My first language as a keki was Hawaiian Pidgin English (which makes it a Creole language). I lost my accent and nearly all of my vocabulary when my family moved back to the Mainland when I was at the age of 6. However, I can put on a fairly good impression of it when the need arises. It made for fun times at Crazy Shirts ;). Me reading the the 10 Commandments in Pidgin, the confused look on the cashier's face as she looked at the pale fat Haole. It prompted her into asking "You from da Islands Cuz?". Or the time I was nearly adopted (at the age of 40) by the staff at the Hotel Hanna Maui (That was fun... Nice people there).
 
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Blast it Tom!

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I saw the post, and read it w/o seeing who posted this message... I saw the word "Monkeypod" and thought? Who is launching in Hawaii? rklapp? Yup!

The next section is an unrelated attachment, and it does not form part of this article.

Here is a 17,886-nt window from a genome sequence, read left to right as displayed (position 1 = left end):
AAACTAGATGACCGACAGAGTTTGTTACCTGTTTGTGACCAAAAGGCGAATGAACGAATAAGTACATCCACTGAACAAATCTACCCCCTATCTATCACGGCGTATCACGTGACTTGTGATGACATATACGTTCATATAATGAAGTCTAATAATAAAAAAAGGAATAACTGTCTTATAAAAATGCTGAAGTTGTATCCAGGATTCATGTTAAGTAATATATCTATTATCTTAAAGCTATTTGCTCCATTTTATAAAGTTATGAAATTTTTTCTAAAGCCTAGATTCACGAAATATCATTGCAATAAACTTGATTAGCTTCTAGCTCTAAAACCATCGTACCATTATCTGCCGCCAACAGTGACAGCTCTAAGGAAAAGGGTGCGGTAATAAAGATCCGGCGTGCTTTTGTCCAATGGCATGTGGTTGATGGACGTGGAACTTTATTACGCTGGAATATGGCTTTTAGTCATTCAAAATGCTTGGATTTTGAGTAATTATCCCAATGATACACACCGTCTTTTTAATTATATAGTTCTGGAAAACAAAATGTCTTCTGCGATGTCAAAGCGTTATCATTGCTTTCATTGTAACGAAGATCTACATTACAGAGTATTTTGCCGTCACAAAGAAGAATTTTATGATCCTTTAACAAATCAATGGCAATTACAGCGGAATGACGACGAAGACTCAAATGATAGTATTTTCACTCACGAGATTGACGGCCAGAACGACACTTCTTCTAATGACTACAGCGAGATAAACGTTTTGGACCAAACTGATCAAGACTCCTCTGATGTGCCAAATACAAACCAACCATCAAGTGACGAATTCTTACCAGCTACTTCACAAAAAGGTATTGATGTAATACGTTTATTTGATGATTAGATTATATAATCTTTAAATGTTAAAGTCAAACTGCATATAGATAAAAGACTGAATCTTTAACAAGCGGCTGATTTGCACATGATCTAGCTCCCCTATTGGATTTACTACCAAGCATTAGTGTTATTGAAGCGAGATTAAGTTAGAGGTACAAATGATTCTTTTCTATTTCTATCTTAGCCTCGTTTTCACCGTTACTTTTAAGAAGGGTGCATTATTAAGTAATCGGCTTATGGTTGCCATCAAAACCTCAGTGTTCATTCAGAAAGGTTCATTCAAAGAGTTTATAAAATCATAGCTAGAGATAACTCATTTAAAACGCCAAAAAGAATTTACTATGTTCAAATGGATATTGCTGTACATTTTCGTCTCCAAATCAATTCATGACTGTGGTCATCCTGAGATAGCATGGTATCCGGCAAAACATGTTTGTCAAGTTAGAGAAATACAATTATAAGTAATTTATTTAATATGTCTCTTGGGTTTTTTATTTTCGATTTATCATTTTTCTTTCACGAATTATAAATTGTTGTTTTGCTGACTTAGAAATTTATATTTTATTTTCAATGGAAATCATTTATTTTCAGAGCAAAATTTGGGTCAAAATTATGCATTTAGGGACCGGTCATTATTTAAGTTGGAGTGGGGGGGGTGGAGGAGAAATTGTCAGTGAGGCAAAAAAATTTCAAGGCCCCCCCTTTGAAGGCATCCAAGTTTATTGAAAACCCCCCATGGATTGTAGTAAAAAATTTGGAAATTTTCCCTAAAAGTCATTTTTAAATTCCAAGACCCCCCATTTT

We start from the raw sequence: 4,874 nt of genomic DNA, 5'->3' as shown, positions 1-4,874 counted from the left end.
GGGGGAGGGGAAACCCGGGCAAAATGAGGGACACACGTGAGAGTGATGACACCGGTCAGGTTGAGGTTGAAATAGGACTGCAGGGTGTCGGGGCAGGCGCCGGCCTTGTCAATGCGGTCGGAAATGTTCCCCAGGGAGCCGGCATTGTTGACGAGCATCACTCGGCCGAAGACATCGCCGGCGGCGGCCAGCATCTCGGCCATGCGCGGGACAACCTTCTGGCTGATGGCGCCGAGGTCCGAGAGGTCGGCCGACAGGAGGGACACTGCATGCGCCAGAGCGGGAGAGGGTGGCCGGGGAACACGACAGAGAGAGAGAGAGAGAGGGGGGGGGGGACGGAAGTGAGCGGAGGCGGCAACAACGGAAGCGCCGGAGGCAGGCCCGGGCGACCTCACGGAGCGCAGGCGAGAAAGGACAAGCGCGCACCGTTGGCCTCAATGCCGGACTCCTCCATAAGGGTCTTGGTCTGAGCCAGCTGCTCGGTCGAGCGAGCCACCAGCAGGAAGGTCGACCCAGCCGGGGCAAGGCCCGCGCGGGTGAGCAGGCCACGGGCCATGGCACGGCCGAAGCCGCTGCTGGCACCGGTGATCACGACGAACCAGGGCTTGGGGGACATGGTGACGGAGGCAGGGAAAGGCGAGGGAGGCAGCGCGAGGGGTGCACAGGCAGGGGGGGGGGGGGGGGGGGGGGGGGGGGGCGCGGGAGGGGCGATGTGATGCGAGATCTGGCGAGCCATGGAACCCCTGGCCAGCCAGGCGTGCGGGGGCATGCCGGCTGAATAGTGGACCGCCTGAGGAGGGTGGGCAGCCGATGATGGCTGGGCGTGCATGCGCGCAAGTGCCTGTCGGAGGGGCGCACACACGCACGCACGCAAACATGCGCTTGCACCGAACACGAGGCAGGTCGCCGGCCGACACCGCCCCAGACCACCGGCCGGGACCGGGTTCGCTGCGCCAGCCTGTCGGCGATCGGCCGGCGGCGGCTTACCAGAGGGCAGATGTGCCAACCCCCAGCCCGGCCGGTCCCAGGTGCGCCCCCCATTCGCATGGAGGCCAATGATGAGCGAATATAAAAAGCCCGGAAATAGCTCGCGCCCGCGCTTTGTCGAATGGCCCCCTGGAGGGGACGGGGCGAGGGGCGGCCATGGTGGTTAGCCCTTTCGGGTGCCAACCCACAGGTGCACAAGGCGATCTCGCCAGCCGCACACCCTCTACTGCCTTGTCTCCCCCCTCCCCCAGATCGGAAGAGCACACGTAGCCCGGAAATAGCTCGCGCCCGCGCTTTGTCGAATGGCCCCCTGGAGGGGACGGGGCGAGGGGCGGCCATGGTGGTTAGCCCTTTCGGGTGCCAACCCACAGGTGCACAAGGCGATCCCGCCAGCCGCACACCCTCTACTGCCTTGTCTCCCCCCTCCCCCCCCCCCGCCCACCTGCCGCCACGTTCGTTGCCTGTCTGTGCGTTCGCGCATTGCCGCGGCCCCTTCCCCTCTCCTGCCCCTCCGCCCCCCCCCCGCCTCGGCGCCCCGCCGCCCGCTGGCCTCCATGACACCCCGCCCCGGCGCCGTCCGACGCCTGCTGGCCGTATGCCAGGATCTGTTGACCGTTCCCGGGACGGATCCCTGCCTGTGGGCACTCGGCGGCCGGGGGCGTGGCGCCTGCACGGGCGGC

The vast majority of Americans have absolutely ZERO clue what a monkeypod tree is, unless you've spent time living or staying in the islands.

My first language as a keki was Hawaiian Pidgin English (which makes it a Creole language). I lost my accent and nearly all of my vocabulary when my family moved back to the Mainland when I was at the age of 6. However, I can put on a fairly good impression of it when the need arises. It made for fun times at Crazy Shirts ;). Me reading the the 10 Commandments in Pidgin, the confused look on the cashier's face as she looked at the pale fat Haole. It prompted her into asking "You from da Islands Cuz?". Or the time I was nearly adopted (at the age of 40) by the staff at the Hotel Hanna Maui (That was fun... Nice people there).
For some reason, that really warms my heart.
 

caveduck

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I haven't seen a tree on any launch site I've been to in the last couple of years.😝. OK there are a few at Argonia, but they're far far away, like a couple of sections. We like our lakes dry out west, though Lucerne seems to have delusions of becoming a real lake again every spring. Our hazard is the wind...upper level winds can carry a 15K flight a few miles.
 

Blast it Tom!